RENTING A PROPERTY? KNOW YOUR RIGHTS

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Many people these days do not own a property due to financial reasons of not qualifying for a bond or due to work relocation which possibly makes it impractical to buy a house.  The result is that more people rent property which brings into effect a contract between a landlord and a tenant.

This contract can be verbal, unless the tenant requests the landlord to have the agreement reduced to writing or vice versa. A written contract is the safest route to go as it stipulates the terms and conditions upon which the property is occupied. It furthermore eliminates any possible misunderstandings that may arise between the parties, thereby reducing unnecessary disputes and costly litigation.

Common disputes which arise are:
1. Non-payment of rental;
2. Punctuality of rental payments;
3. Payment of municipal fees etc.;
4. Who is responsible for certain maintenance on the property;
5. Expiry / termination of the contract;
6. Cancellation in cases of breach of contract by either party;
7. Notice periods.

By reducing these essential terms to writing, it binds both parties and gives them a clear route to follow if they wish to call on any of their rights.

A problem that often arises for landlords is with a defaulting tenant, where the tenant who entered into the agreement is an entity such as a company or close corporation.  These are often "shells" and even if a judgement is obtained against a defaulting tenant for arrear rentals, the landlord has no success when executing the warrant of attachment via the sheriff, because the entity often has no assets.  It is therefore of the utmost importance that the representative/s of the entity sign as co-tenants to the contract. This will entitle the landlord to institute action against all the signatories to the lease agreement, resulting in a much greater chance of recovering arrear rentals or damages.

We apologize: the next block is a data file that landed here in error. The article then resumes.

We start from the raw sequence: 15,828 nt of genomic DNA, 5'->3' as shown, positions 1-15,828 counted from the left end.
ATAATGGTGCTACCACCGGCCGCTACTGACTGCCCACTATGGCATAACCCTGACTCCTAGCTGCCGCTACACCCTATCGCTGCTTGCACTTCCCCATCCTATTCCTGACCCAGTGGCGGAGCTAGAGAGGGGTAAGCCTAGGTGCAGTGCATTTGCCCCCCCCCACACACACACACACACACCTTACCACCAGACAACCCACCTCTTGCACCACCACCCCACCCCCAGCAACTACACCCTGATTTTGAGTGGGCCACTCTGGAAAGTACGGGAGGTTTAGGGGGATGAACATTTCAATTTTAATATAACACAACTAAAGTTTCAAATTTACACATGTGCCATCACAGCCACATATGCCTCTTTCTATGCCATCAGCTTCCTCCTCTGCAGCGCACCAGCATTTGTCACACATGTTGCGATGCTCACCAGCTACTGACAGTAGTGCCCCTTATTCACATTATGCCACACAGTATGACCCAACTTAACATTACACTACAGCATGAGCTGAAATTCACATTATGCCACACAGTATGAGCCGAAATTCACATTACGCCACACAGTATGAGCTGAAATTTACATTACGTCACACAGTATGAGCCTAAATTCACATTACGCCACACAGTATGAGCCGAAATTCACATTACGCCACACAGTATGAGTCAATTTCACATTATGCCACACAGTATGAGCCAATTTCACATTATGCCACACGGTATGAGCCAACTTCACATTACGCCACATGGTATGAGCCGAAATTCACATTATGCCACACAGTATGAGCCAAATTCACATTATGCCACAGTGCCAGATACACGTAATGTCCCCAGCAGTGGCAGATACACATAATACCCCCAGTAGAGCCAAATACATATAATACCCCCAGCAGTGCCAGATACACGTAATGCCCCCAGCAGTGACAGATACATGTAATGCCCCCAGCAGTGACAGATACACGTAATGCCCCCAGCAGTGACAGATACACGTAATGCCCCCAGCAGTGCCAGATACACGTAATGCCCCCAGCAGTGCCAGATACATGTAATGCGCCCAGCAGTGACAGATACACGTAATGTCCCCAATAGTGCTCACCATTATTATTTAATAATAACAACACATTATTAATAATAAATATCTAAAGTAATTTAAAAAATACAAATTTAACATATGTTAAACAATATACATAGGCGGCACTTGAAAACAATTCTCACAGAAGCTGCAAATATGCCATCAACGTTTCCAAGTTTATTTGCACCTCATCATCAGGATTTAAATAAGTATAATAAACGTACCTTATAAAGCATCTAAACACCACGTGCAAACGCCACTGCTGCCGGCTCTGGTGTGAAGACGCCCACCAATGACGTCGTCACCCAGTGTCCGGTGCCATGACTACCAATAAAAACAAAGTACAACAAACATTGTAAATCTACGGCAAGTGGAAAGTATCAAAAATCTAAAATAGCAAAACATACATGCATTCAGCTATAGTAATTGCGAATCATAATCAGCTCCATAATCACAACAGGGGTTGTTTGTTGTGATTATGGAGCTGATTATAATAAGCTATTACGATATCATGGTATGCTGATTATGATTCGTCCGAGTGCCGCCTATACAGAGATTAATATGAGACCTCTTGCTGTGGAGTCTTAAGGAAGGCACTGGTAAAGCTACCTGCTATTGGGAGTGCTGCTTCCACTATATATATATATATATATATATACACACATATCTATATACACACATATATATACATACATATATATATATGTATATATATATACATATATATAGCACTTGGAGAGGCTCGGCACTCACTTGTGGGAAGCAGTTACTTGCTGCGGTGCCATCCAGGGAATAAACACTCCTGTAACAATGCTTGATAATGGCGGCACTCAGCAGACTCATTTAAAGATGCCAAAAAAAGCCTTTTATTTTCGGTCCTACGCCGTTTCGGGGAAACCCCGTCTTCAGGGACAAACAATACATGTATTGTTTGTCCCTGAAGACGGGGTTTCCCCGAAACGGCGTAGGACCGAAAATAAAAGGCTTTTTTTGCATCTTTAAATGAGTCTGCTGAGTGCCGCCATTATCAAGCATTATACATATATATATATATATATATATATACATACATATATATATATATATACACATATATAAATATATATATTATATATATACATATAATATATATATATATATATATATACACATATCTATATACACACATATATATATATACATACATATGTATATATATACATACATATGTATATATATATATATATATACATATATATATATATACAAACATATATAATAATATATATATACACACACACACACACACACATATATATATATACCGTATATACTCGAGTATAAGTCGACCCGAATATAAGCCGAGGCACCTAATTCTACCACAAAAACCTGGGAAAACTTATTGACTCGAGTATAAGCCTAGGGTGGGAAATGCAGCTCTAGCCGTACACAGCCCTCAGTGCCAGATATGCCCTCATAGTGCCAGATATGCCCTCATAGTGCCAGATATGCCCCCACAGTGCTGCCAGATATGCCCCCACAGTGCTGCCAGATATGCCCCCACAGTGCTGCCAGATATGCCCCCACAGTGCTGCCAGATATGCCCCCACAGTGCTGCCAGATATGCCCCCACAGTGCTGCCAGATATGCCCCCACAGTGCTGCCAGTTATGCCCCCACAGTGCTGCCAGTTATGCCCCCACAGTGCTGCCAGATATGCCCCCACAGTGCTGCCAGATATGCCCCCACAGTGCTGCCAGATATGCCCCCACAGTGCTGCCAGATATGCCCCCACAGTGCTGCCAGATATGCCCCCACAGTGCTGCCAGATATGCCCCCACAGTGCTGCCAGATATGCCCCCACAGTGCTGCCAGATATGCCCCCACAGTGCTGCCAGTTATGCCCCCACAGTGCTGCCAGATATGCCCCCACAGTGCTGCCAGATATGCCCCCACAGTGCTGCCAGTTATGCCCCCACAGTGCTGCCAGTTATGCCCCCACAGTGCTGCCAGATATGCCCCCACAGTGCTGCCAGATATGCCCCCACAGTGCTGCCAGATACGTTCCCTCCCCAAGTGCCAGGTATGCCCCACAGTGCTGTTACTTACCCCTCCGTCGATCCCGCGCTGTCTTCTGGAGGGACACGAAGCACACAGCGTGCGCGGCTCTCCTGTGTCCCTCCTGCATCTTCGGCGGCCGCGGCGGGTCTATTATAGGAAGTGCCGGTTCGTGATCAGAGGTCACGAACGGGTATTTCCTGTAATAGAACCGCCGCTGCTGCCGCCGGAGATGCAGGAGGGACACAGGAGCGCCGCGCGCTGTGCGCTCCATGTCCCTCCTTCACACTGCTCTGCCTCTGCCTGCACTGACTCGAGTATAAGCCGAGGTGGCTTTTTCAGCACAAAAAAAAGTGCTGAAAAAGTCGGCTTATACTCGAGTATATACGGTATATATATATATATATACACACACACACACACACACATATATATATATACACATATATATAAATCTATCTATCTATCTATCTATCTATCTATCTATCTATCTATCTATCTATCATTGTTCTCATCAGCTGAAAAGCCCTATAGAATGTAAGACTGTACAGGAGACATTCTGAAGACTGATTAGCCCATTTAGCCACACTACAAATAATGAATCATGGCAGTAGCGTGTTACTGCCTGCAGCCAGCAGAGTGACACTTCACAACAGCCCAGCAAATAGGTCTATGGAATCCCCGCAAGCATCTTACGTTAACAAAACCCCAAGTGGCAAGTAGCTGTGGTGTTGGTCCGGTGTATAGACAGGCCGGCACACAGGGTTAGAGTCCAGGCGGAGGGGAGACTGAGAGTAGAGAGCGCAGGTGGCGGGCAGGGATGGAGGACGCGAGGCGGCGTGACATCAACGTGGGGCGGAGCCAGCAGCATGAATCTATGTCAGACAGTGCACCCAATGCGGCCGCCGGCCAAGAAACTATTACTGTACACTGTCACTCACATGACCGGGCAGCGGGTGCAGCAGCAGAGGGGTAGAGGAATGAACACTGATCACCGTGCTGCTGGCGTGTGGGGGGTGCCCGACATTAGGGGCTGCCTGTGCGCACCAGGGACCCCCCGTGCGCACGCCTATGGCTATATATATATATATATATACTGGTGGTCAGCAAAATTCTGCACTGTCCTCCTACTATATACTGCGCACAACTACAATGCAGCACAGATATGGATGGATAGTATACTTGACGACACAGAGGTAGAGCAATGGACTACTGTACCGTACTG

It is also important that a complete list of defects be compiled and signed by all parties within the first few days after occupation of the premises.  This will ensure that once the contract comes to an end, the parties can once again inspect the property  and compile a list of defects and use the deposit to remedy the defects, if needs be.

Lastly, it would be a good idea to obtain the permission of the tenant/s to do a background and credit search prior to entering into the rental contract, to ensure that the tenant has the financial means to meet the rental commitments of the contract.

By considering and implementing the above basic principles, the renting of a property stands a much greater chance of being a positive experience for both landlord and tenant.

For more information or any enquiries contact, Van Niekerk Steyn of Rauch Gertenbach Attorneys Inc. at 044 601 9900 or office@rgprok.co.za .

 

HANDLING OF SPEEDING FINES

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In South Africa, as in most other countries in the world, speed restrictions are determined and regulated by legislation. It then remains the duty and responsibility of every driver of a motor vehicle to make himself / herself aware of what the speed limit is in the area where he / she is driving.

If a driver exceeds this prescribed limit, he / she may be pulled over and fined by a traffic officer. The amount of this fine will depend on the extent to which the limit has been exceeded. In cases where the speed limit was exceeded by 40km / h or more, the driver of the vehicle may be arrested and brought before a court without a fine being imposed.
In instances where a fine is determined and issued, the driver is allowed a period of time to pay the fine or alternatively to appear before the relevant court to state reasons why he / she believes there to be a legitimate reason why the speed limit was exceeded and why he / she should therefore not be liable to pay the fine, or to apply for a reduction of the fine amount.